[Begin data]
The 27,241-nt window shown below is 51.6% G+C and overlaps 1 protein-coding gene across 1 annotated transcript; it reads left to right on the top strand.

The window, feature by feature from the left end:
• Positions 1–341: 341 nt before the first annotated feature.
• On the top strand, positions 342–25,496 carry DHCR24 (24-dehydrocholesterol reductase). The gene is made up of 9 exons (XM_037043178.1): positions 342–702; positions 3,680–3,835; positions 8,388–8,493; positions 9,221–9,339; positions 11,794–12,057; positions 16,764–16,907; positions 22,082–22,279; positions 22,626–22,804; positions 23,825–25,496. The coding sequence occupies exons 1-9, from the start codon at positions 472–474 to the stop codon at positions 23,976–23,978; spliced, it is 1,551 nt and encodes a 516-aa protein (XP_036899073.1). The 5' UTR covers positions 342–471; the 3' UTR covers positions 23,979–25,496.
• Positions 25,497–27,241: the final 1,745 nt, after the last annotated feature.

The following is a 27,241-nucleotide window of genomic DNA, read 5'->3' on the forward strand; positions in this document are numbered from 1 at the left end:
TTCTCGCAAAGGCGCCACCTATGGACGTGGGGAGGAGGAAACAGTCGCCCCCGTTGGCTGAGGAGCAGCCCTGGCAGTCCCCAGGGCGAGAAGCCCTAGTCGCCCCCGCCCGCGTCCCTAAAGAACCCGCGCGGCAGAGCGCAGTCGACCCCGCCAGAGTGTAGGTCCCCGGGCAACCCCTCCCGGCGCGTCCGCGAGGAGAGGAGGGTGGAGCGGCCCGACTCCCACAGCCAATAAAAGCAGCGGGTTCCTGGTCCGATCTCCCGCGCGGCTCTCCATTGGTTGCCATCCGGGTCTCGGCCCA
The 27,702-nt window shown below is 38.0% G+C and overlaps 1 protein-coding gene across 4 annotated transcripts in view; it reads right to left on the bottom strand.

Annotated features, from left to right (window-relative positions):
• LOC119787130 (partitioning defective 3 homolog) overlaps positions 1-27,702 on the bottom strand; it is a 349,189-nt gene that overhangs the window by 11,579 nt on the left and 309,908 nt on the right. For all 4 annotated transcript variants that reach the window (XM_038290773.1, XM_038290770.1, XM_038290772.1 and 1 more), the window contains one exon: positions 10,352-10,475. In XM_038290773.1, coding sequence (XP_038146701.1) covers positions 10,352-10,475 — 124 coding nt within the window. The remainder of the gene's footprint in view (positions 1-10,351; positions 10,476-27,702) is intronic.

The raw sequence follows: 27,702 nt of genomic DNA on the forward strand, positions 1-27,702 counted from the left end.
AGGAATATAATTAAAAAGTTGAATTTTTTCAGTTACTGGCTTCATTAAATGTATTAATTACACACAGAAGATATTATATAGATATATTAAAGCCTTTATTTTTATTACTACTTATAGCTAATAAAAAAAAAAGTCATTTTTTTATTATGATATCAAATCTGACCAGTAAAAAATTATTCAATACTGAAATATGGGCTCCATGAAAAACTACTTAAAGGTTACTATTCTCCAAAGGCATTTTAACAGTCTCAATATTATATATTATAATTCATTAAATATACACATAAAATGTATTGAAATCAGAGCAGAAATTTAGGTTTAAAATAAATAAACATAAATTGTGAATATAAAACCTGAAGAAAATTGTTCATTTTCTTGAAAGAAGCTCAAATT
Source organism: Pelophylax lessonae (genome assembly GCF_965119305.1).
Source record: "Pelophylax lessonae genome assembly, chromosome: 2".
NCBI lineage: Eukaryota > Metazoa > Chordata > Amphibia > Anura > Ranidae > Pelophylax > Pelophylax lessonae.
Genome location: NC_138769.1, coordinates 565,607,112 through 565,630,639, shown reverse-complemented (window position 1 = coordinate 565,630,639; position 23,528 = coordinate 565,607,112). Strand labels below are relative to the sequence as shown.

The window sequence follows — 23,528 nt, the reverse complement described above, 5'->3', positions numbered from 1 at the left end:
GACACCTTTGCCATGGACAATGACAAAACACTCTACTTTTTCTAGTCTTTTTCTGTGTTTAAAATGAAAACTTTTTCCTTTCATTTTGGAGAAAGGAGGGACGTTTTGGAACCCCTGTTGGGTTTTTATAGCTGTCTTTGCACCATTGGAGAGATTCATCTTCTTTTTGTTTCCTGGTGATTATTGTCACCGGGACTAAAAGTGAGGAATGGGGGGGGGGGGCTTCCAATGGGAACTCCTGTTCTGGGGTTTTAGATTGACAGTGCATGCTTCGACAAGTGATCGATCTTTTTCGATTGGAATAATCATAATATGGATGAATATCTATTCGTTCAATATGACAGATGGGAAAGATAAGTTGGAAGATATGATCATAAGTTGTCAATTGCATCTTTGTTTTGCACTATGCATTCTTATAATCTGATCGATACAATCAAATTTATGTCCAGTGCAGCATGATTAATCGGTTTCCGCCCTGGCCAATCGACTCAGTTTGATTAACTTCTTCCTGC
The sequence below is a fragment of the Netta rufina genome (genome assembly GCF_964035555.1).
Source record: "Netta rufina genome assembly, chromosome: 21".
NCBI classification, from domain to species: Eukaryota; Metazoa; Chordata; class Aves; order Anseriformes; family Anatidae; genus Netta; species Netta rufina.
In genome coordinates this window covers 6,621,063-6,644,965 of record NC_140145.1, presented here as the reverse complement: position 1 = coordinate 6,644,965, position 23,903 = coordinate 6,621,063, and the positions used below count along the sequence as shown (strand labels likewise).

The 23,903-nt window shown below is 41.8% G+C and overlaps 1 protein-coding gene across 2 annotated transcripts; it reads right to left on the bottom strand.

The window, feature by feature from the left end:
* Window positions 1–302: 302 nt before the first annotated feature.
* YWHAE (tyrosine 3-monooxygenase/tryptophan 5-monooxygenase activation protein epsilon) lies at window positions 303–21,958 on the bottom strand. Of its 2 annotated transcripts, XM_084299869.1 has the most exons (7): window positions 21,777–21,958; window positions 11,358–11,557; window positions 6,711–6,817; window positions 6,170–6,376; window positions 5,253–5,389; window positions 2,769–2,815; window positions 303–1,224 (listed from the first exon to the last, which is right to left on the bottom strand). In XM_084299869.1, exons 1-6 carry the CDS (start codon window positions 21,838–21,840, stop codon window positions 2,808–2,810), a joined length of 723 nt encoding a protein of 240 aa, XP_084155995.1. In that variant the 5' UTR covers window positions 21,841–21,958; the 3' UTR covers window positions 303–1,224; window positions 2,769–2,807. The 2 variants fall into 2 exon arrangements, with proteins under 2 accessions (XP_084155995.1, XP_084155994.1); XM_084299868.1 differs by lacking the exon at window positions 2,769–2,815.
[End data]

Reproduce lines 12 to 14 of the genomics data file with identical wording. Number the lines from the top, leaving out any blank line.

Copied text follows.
AGGAATATAATTAAAAAGTTGAATTTTTTCAGTTACTGGCTTCATTAAATGTATTAATTACACACAGAAGATATTATATAGATATATTAAAGCCTTTATTTTTATTACTACTTATAGCTAATAAAAAAAAAAGTCATTTTTTTATTATGATATCAAATCTGACCAGTAAAAAATTATTCAATACTGAAATATGGGCTCCATGAAAAACTACTTAAAGGTTACTATTCTCCAAAGGCATTTTAACAGTCTCAATATTATATATTATAATTCATTAAATATACACATAAAATGTATTGAAATCAGAGCAGAAATTTAGGTTTAAAATAAATAAACATAAATTGTGAATATAAAACCTGAAGAAAATTGTTCATTTTCTTGAAAGAAGCTCAAATT
Source organism: Pelophylax lessonae (genome assembly GCF_965119305.1).
Source record: "Pelophylax lessonae genome assembly, chromosome: 2".